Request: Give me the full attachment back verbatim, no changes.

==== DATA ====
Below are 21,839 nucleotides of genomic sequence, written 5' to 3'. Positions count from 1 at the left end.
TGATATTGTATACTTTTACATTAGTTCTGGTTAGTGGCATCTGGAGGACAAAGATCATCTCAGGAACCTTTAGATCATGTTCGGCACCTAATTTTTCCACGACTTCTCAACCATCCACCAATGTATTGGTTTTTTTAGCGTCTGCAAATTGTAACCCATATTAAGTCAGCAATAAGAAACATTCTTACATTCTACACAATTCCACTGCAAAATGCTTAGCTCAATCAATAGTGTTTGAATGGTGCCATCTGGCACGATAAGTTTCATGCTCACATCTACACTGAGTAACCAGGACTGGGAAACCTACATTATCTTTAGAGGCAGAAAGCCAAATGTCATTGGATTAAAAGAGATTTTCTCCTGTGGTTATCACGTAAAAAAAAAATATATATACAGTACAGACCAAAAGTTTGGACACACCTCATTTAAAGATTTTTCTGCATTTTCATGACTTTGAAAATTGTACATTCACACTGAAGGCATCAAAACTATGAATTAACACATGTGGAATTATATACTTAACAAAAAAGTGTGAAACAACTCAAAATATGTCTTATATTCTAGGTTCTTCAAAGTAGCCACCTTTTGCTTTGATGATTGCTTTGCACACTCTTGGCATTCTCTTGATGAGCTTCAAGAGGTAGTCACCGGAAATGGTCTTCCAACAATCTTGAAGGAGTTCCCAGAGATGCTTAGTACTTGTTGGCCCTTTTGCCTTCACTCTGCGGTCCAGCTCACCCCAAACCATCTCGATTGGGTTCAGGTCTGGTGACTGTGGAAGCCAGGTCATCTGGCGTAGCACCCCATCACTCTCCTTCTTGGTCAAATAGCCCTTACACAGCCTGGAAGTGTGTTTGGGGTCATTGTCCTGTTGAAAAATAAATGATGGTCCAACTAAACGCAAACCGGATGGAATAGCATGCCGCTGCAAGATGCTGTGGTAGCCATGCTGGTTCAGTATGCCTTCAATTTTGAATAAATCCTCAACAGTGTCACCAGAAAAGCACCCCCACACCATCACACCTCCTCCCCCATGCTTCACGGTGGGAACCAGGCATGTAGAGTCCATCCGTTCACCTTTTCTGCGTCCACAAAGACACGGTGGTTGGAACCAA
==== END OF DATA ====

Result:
Below are 21,839 nucleotides of genomic sequence, written 5' to 3'. Positions count from 1 at the left end.
TGATATTGTATACTTTTACATTAGTTCTGGTTAGTGGCATCTGGAGGACAAAGATCATCTCAGGAACCTTTAGATCATGTTCGGCACCTAATTTTTCCACGACTTCTCAACCATCCACCAATGTATTGGTTTTTTTAGCGTCTGCAAATTGTAACCCATATTAAGTCAGCAATAAGAAACATTCTTACATTCTACACAATTCCACTGCAAAATGCTTAGCTCAATCAATAGTGTTTGAATGGTGCCATCTGGCACGATAAGTTTCATGCTCACATCTACACTGAGTAACCAGGACTGGGAAACCTACATTATCTTTAGAGGCAGAAAGCCAAATGTCATTGGATTAAAAGAGATTTTCTCCTGTGGTTATCACGTAAAAAAAAAATATATATACAGTACAGACCAAAAGTTTGGACACACCTCATTTAAAGATTTTTCTGCATTTTCATGACTTTGAAAATTGTACATTCACACTGAAGGCATCAAAACTATGAATTAACACATGTGGAATTATATACTTAACAAAAAAGTGTGAAACAACTCAAAATATGTCTTATATTCTAGGTTCTTCAAAGTAGCCACCTTTTGCTTTGATGATTGCTTTGCACACTCTTGGCATTCTCTTGATGAGCTTCAAGAGGTAGTCACCGGAAATGGTCTTCCAACAATCTTGAAGGAGTTCCCAGAGATGCTTAGTACTTGTTGGCCCTTTTGCCTTCACTCTGCGGTCCAGCTCACCCCAAACCATCTCGATTGGGTTCAGGTCTGGTGACTGTGGAAGCCAGGTCATCTGGCGTAGCACCCCATCACTCTCCTTCTTGGTCAAATAGCCCTTACACAGCCTGGAAGTGTGTTTGGGGTCATTGTCCTGTTGAAAAATAAATGATGGTCCAACTAAACGCAAACCGGATGGAATAGCATGCCGCTGCAAGATGCTGTGGTAGCCATGCTGGTTCAGTATGCCTTCAATTTTGAATAAATCCTCAACAGTGTCACCAGAAAAGCACCCCCACACCATCACACCTCCTCCCCCATGCTTCACGGTGGGAACCAGGCATGTAGAGTCCATCCGTTCACCTTTTCTGCGTCCACAAAGACACGGTGGTTGGAACCAA